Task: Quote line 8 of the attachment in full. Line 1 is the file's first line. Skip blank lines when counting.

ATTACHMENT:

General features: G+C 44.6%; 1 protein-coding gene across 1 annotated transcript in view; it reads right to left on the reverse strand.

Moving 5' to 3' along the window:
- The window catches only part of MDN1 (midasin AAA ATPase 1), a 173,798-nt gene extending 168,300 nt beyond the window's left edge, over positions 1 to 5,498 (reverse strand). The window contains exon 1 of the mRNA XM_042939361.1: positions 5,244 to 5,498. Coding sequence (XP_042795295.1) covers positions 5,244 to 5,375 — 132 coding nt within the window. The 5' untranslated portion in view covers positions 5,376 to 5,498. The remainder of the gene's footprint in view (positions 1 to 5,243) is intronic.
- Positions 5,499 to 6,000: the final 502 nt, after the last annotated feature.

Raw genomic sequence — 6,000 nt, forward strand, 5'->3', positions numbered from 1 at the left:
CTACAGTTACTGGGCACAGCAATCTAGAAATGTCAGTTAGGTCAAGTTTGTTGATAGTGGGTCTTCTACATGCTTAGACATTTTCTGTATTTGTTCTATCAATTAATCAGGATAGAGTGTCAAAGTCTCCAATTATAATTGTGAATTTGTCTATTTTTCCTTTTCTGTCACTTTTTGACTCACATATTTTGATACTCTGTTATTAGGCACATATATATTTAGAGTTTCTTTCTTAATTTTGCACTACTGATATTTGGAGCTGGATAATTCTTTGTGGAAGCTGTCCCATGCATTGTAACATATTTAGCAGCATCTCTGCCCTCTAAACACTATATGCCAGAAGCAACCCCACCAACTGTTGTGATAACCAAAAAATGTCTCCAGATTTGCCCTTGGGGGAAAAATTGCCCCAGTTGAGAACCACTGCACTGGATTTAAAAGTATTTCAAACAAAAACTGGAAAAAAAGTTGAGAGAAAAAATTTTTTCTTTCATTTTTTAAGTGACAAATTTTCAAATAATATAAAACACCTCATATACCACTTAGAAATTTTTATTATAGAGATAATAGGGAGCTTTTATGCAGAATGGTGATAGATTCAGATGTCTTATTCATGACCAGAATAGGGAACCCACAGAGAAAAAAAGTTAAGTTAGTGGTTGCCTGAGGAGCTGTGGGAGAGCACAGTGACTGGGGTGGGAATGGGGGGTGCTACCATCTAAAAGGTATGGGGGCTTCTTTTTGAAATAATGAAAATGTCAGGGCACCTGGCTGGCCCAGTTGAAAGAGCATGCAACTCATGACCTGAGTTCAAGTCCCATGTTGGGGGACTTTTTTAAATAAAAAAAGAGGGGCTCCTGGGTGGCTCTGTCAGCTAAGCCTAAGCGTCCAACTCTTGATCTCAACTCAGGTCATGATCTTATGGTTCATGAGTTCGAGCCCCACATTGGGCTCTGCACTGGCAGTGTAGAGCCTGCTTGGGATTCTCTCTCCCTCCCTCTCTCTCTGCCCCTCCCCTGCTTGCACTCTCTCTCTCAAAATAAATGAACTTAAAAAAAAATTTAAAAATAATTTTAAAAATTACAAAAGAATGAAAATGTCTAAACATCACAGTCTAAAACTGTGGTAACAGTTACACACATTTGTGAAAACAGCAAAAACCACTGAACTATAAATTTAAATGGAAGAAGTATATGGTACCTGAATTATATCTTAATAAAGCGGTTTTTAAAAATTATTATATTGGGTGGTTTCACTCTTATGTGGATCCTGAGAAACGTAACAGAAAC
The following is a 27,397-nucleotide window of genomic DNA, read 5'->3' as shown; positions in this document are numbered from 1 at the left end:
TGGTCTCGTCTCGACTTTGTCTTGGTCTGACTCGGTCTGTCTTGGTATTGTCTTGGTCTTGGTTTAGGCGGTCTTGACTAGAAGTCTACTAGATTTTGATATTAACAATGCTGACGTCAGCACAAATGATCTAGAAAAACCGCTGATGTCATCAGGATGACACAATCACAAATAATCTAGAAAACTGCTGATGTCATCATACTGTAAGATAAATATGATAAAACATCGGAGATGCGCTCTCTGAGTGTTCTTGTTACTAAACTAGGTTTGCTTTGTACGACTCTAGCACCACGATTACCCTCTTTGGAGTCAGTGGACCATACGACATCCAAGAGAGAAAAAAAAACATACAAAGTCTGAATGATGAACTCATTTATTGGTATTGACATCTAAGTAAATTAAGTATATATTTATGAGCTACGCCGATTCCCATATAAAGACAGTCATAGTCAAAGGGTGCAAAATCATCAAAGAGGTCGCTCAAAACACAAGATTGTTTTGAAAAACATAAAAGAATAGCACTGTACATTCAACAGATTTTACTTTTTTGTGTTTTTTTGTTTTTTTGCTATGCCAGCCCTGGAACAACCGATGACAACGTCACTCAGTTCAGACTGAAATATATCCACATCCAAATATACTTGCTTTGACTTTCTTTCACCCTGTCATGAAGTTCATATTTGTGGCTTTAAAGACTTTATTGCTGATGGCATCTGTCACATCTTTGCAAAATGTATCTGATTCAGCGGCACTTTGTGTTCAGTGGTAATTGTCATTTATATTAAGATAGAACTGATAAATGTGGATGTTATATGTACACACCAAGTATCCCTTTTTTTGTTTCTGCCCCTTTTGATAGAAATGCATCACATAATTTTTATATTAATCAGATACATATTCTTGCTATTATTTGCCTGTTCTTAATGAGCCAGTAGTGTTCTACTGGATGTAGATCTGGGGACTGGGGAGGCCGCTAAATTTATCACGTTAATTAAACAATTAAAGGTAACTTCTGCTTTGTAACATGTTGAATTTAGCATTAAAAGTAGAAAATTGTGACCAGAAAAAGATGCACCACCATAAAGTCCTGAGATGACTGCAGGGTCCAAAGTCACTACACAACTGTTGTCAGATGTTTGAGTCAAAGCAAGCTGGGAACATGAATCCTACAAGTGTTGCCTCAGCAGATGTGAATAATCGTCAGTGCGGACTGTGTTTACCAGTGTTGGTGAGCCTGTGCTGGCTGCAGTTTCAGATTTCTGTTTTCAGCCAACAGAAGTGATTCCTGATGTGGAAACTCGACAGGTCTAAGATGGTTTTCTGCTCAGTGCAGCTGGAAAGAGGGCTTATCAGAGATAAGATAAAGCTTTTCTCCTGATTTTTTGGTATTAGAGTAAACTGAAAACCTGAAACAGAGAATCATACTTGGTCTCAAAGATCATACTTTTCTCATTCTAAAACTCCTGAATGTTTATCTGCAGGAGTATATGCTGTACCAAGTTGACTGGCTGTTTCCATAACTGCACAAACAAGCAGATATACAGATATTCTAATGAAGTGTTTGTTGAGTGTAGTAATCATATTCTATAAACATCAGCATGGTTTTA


TGGTCTCGTCTCGACTTTGTCTTGGTCTGACTCGGTCTGTCTTGGTATTGTCTTGGTCTTGGTTTAGGCGGTCTTGACTAGAAGTCTACTAGATTTTGATATTAACAATGCTGACGTCAGCACAAATGATCTAGAAAAACCGCTGATGTCATCAGGATGACACAATCACAAATAATCTAGAAAACTGCTGATGTCATCATACTGTAAGATAAATATGATAAAACATCGGAGATGCGCTCTCTGAGTGTTCTTGTTACTAAACTAGGTTTGCTTTGTACGACTCTAGCACCACGATTACCCTCTTTGGAGTCAGTGGACCATACGACATCCAAGAGAGAAAAAAAAACATACAAAGTCTGAATGATGAACTCATTTATTGGTATTGACATCTAAGTAAATTAAGTATATATTTATGAGCTACGCCGATTCCCATATAAAGACAGTCATAGTCAAAGGGTGCAAAATCATCAAAGAGGTCGCTCAAAACACAAGATTGTTTTGAAAAACATAAAAGAATAGCACTGTACATTCAACAGATTTTACTTTTTTGTGTTTTTTTGTTTTTTTGCTATGCCAGCCCTGGAACAACCGATGACAACGTCACTCAGTTCAGACTGAAATATATCCACATCCAAATATACTTGCTTTGACTTTCTTTCACCCTGTCATGAAGTTCATATTTGTGGCTTTAAAGACTTTATTGCTGATGGCATCTGTCACATCTTTGCAAAATGTATCTGATTCAGCGGCACTTTGTGTTCAGTGGTAATTGTCATTTATATTAAGATAGAACTGATAAATGTGGATGTTATATGTACACACCAAGTATCCCTTTTTTTGTTTCTGCCCCTTTTGATAGAAATGCATCACATAATTTTTATATTAATCAGATACATATTCTTGCTATTATTTGCCTGTTCTTAATGAGCCAGTAGTGTTCTACTGGATGTAGATCTGGGGACTGGGGAGGCCGCTAAATTTATCACGTTAATTAAACAATTAAAGGTAACTTCTGCTTTGTAACATGTTGAATTTAGCATTAAAAGTAGAAAATTGTGACCAGAAAAAGATGCACCACCATAAAGTCCTGAGATGACTGCAGGGTCCAAAGTCACTACACAACTGTTGTCAGATGTTTGAGTCAAAGCAAGCTGGGAACATGAATCCTACAAGTGTTGCCTCAGCAGATGTGAATAATCGTCAGTGCGGACTGTGTTTACCAGTGTTGGTGAGCCTGTGCTGGCTGCAGTTTCAGATTTCTGTTTTCAGCCAACAGAAGTGATTCCTGATGTGGAAACTCGACAGGTCTAAGATGGTTTTCTGCTCAGTGCAGCTGGAAAGAGGGCTTATCAGAGATAAGATAAAGCTTTTCTCCTGATTTTTTGGTATTAGAGTAAACTGAAAACCTGAAACAGAGAATCATACTTGGTCTCAAAGATCATACTTTTCTCATTCTAAAACTCCTGAATGTTTATCTGCAGGAGTATATGCTGTACCAAGTTGACTGGCTGTTTCCATAACTGCACAAACAAGCAGATATACAGATATTCTAATGAAGTGTTTGTTGAGTGTAGTAATCATATTCTATAAACATCAGCATGGTTTTA